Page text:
7 Simple Ways to Save Money on Gas

save money on gas

Image by Chris Potter via http://www.stockmonkeys.com

Cars are awesome. Without them, you couldn’t go anywhere.They sure are expensive, though.

Let me take some of the edge off. Here are seven ways to save money on gas.

1. Carpool.

If you work for a pretty big company, you probably know a co-worker who lives in your neighborhood.

Ask around! There’s no reason to drive separately. Take turns so you can split the cost. You’ll save money and reduce emissions, which will protect the planet you call home. Talk about a win/win!

2 .Check your air filter.

Some mechanics like to sell air filters to people who don’t need them. That doesn’t mean air filters are a scam. A clean air filter improves air flow in your vehicle. If it gets clogged, this can have a detrimental impact on your gas mileage. So, how often should you change your air filter? It depends. Check out the OMV (owner’s manual for your vehicle) to find out.

3. Take care of your tires.

Only 15% of drivers know how to check their tire pressure. The other 85% are wasting a lot of money. According to the US Department of Energy, properly inflated tires can improve your fuel economy by 3%. That would save roughly seven cents per gallon.

4. Stop being in such a rush.

Now that you checked your air filter, take a deep breath and slow down! Most people don’t follow #5-7 because they are in such a hurry, so I thought I should mention this first. Driving is less stressful when you give yourself an extra 10-20 minutes to reach your destination. Worried about being too early? Don’t be. Toss a book in your purse. That will occupy you!

5. Be gentle with the gas pedal.

What’s the point of slamming the gas when a traffic light turns green? The people you wait with at one red light will probably catch up with you at the next one! Be gentle. Flooring that pedal burns up a lot of gas. A gentle touch will save tons of bucks.

6. Don’t tap your brakes too much.

Avoid sudden, jerky movements. They are bad for your fuel economy. It is better to drive at a steady pace. If you need to slow down, don’t slam the brakes. Just take your foot off the gas pedal. This is only possible if you leave a safe distance between you and your bumper buddy ahead of you. 🙂

7. Use cruise control when possible.

It’s hard to maintain a constant speed on a long trip. That’s why cruise control exists. Alternating from 65 to 75 MPH burns more gas than maintaining a steady 70 MPH. Use the tools that are available!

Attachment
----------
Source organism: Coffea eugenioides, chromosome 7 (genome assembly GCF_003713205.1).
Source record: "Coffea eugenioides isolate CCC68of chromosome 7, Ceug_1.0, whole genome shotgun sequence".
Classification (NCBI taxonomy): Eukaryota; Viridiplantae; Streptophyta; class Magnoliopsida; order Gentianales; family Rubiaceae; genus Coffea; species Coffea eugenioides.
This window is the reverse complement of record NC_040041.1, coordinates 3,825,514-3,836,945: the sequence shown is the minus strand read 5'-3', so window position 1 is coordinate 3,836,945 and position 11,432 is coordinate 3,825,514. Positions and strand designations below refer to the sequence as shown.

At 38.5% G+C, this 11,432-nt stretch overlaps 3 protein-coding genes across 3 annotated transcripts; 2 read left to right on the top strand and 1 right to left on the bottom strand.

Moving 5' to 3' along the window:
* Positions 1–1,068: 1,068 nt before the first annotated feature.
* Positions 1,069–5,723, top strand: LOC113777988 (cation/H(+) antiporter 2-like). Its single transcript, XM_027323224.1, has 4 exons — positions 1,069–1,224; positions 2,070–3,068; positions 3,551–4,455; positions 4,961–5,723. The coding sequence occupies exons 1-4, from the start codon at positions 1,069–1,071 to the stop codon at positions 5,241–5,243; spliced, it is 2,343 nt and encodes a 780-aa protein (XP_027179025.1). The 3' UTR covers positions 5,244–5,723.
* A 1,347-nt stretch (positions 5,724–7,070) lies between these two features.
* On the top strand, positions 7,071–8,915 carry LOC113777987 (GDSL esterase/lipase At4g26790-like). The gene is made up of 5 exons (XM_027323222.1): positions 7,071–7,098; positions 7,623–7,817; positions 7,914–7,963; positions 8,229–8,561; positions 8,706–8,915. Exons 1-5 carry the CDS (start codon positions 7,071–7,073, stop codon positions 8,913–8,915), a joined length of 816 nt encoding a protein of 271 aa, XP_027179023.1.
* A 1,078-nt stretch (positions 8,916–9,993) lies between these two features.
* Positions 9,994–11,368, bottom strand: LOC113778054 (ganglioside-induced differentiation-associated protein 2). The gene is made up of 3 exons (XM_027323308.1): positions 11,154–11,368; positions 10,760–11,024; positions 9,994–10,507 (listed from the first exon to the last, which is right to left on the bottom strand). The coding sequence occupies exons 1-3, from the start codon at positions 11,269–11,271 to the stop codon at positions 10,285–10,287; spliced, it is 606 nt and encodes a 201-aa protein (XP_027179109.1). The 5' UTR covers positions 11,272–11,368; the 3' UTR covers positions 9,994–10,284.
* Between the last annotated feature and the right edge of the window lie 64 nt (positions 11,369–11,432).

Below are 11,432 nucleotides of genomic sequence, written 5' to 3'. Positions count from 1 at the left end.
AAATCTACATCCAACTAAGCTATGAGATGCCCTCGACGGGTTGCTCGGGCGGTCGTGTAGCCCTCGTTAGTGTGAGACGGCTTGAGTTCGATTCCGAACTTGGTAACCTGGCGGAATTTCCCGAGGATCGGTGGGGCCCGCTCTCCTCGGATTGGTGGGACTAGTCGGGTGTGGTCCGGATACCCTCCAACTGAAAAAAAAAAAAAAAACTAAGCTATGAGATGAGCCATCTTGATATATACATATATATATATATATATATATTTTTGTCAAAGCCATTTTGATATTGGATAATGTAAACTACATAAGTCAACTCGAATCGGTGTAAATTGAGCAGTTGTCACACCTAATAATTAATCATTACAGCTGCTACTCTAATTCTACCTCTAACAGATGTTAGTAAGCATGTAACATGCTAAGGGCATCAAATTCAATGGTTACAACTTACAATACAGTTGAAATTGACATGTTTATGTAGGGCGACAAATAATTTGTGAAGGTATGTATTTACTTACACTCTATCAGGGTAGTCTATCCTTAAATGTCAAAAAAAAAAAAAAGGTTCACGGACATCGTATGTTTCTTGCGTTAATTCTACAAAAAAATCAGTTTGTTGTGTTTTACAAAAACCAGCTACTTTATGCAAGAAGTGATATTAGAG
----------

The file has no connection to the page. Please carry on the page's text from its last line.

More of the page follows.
Talk to me

Are there any saving tips you would add to this list? If so, tell us in the comments. Click here to share this blog with your friends so they can save money on gas, too.

Mechanically Yours,



Ask Audra: Should You Buy a Car for Your Teenager?

buy car for teenagerShould you buy a car for your teenager? Tough question. I know this isn’t what you want to hear, but it depends.

First and foremost to any driver is that you know how to open the hood!

You’ve got three options. Let’s take a look at each one.

Option A: Buy a car for your child and cover all of the cost.

If reliability is your primary concern, option A might be your best bet. This puts you in control. Teenagers put style before safety. If left to their own devices, they will probably buy the “cool” car. If it’s your money on the line, you have the power to make the unpopular (but smart) decision.

The downside? It’s easy to mistreat something you didn’t pay for. Teenagers aren’t known for being grateful. They might even be mad, because they didn’t get the car they wanted. That’s 100% illogical (they got a free car!), but it’s often the case. Also, this doesn’t teach your child how to manage money. Reality will catch up with them sooner or later.

Option B: Share the family car with your child and split the cost.

If cost is your primary concern, option B might be your best bet. This is a gentle transition into owning a vehicle. Make sure your teen understands what costs they are responsible for. Ask them to pay for gas and oil changes at minimum. You can cover tire changes and other auto expenses until they save a decent amount of money.

The downside? The full cost of vehicle ownership can still come as a shock. Every time you get a repair, take your teen to the mechanic so they can see exactly how much you’re paying to maintain the vehicle. Even better, teach them about the importance of having a “car jar” to  fund emergency and maintenance services. If you don’t teach them now, they will come begging for money later.

Option C: Let your child buy their own car and cover none of the cost.

If personal growth is your primary concern, option C might be your best bet. This is a brutal introduction to the real world. That said, your teenager might end up better off for it. They will get used to the responsibility that comes with owning a vehicle at a young age. And you better believe they will take very good care of that car!